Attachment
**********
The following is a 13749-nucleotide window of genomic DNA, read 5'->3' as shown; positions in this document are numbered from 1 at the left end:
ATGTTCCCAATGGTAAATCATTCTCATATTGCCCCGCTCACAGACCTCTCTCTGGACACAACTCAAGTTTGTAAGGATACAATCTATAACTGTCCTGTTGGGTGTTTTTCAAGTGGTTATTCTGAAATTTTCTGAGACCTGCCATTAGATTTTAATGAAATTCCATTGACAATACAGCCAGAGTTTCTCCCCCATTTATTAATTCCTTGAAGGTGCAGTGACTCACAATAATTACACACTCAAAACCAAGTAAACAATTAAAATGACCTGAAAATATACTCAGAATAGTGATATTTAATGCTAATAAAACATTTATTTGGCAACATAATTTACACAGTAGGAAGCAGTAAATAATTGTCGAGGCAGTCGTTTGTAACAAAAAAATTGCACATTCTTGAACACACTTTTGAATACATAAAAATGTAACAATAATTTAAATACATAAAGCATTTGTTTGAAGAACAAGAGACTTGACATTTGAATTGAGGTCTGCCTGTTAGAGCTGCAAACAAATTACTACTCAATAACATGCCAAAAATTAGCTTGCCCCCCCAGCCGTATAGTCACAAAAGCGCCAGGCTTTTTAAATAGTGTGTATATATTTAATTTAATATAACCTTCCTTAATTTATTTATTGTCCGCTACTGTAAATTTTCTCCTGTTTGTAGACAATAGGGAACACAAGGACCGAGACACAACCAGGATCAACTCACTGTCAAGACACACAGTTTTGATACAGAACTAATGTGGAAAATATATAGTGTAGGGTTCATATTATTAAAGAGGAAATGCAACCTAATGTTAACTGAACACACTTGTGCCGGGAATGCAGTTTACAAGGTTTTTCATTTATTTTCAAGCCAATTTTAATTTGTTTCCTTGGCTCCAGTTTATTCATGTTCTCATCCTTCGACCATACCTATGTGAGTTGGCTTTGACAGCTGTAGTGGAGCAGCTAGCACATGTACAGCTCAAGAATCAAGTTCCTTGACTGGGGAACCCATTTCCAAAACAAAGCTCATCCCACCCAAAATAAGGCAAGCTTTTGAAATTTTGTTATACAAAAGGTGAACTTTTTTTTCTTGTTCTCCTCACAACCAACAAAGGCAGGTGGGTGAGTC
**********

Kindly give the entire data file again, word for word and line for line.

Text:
The following is a 13749-nucleotide window of genomic DNA, read 5'->3' as shown; positions in this document are numbered from 1 at the left end:
ATGTTCCCAATGGTAAATCATTCTCATATTGCCCCGCTCACAGACCTCTCTCTGGACACAACTCAAGTTTGTAAGGATACAATCTATAACTGTCCTGTTGGGTGTTTTTCAAGTGGTTATTCTGAAATTTTCTGAGACCTGCCATTAGATTTTAATGAAATTCCATTGACAATACAGCCAGAGTTTCTCCCCCATTTATTAATTCCTTGAAGGTGCAGTGACTCACAATAATTACACACTCAAAACCAAGTAAACAATTAAAATGACCTGAAAATATACTCAGAATAGTGATATTTAATGCTAATAAAACATTTATTTGGCAACATAATTTACACAGTAGGAAGCAGTAAATAATTGTCGAGGCAGTCGTTTGTAACAAAAAAATTGCACATTCTTGAACACACTTTTGAATACATAAAAATGTAACAATAATTTAAATACATAAAGCATTTGTTTGAAGAACAAGAGACTTGACATTTGAATTGAGGTCTGCCTGTTAGAGCTGCAAACAAATTACTACTCAATAACATGCCAAAAATTAGCTTGCCCCCCCAGCCGTATAGTCACAAAAGCGCCAGGCTTTTTAAATAGTGTGTATATATTTAATTTAATATAACCTTCCTTAATTTATTTATTGTCCGCTACTGTAAATTTTCTCCTGTTTGTAGACAATAGGGAACACAAGGACCGAGACACAACCAGGATCAACTCACTGTCAAGACACACAGTTTTGATACAGAACTAATGTGGAAAATATATAGTGTAGGGTTCATATTATTAAAGAGGAAATGCAACCTAATGTTAACTGAACACACTTGTGCCGGGAATGCAGTTTACAAGGTTTTTCATTTATTTTCAAGCCAATTTTAATTTGTTTCCTTGGCTCCAGTTTATTCATGTTCTCATCCTTCGACCATACCTATGTGAGTTGGCTTTGACAGCTGTAGTGGAGCAGCTAGCACATGTACAGCTCAAGAATCAAGTTCCTTGACTGGGGAACCCATTTCCAAAACAAAGCTCATCCCACCCAAAATAAGGCAAGCTTTTGAAATTTTGTTATACAAAAGGTGAACTTTTTTTTCTTGTTCTCCTCACAACCAACAAAGGCAGGTGGGTGAGTC